trust fund

Point: The Complete Overhaul Social Security Needs to Survive

Ahead of AARP's planned "secret" salon on the future of Social Security, we offer two retirement experts' dramatically different proposals for solving the Social Security crisis. Chuck Saletta's view: You can't fix this with "tweaks" and small measures.

Social Security's Failing Even Faster Than We Thought

Last year, the Social Security Administration warned that the program's trust fund was likely run out of money in 2036, leading to deep cuts in benefits. Now, the Congressional Budget Office says that projection may have been too optimistic.

A Simple Money Move That Could Save Social Security

With so many pundits fretting about Social Security's possible collapse in 2036, it's hard to be optimistic about the entitlement program's future. But one insurance expert thinks that giving retirees a bit more flexibility could save the entire system.

What'll You Do When Social Security's Trust Runs Dry?

In 2036, Social Security's Trust Fund is set to run out of money, after which it's anticipated that the program's benefits will be cut by about a quarter. And if you're likely to be around when that happens, you need a plan to make up the difference.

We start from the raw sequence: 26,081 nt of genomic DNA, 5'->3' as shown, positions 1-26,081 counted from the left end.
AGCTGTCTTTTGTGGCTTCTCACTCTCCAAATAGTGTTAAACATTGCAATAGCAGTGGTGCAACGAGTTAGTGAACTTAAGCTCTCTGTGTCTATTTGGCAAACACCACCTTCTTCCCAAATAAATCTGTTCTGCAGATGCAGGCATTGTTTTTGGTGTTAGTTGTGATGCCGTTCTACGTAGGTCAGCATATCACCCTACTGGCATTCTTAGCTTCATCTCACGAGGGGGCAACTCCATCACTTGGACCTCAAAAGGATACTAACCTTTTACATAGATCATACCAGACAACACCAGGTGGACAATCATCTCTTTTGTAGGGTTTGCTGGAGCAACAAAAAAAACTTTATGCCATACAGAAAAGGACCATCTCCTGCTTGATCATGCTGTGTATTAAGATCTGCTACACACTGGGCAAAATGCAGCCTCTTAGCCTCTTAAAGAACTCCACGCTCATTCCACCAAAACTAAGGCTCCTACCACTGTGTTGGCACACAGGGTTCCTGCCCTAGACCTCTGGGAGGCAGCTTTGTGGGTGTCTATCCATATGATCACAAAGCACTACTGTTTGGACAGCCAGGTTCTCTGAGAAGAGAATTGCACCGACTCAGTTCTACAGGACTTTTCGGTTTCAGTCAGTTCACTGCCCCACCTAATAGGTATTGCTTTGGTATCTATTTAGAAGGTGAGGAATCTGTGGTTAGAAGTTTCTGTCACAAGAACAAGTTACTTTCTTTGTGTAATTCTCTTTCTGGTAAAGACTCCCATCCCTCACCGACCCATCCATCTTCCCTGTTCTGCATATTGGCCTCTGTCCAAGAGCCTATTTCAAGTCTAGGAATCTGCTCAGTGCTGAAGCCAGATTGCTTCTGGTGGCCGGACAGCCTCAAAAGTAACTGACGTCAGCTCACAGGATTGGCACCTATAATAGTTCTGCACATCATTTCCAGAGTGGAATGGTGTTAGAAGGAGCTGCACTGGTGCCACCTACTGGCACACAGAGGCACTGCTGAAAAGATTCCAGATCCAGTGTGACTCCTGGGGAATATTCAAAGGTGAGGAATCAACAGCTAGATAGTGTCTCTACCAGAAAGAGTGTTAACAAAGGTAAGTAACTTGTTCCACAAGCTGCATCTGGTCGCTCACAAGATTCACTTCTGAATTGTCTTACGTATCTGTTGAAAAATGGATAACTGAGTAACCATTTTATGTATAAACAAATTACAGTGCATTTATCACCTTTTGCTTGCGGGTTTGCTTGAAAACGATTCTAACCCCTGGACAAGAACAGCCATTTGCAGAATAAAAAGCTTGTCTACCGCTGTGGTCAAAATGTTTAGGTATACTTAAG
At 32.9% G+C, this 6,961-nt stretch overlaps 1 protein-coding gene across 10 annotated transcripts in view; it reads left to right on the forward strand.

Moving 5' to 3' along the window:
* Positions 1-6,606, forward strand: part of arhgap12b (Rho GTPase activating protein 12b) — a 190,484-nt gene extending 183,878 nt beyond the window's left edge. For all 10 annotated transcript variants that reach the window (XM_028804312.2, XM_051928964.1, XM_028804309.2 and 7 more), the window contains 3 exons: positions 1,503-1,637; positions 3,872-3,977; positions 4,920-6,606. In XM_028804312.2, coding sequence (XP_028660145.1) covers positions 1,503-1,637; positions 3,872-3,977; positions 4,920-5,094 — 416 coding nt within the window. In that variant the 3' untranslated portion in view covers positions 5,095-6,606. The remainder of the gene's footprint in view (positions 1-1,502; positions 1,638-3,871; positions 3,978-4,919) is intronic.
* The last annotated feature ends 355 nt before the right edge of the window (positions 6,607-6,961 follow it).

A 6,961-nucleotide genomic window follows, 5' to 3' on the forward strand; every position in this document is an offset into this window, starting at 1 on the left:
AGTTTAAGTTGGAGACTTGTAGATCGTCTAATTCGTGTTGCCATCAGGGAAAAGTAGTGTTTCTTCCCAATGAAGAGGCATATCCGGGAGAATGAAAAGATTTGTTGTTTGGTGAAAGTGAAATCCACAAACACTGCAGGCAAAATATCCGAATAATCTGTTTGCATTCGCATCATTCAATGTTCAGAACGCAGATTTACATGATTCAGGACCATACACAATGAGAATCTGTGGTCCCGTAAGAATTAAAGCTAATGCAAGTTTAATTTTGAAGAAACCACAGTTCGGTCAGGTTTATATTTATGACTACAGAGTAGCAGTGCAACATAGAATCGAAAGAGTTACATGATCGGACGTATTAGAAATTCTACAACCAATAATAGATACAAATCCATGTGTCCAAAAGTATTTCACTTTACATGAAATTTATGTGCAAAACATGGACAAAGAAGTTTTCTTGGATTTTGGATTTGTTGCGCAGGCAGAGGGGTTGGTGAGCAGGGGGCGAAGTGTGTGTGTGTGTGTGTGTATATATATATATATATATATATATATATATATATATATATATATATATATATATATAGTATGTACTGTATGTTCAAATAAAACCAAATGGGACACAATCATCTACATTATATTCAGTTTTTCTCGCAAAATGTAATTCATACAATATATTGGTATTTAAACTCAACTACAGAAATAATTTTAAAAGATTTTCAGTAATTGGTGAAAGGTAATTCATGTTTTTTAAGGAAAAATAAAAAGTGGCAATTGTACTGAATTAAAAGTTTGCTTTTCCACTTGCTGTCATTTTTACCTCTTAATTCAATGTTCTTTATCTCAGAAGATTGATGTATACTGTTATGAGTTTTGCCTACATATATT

Create a Trust, in Case of Tragedy

Most parents know how important it is to choose a guardian to take care of their children in case something terrible happens. But what about your children's financial needs? There needs to be a plan in place for those, too. That's why parents should consider creating a trust. Here's what you need to consider.

Social Security Isn't Broke, But We Still Should Fix It

It's true that Social Security paid out more than it collected in 2010. But the Trust Fund owns $2.6 trillion in Treasury bonds, and though some people may claim those holdings are an illusion, they aren't. Still, there are some fairly painless steps we could take to shore up the program's balance sheet for the long term.

Social Security Is in Far Worse Shape Than You Think

For years, policymakers have reassured the public that Social Security will be solvent for decades. But federal spending and income data from the Treasury reveals that Social Security is already deep in the red, with outlays exceeding payroll tax revenues by $76 billion in 2010 alone.

Trustafarians as Useful Economic Indicators

The unmotivated, slacking child of privilege, the trustafarian resembles a very well-funded vagrant. A new book notes how the behavior of these wealthy dropouts can be good economic indicators.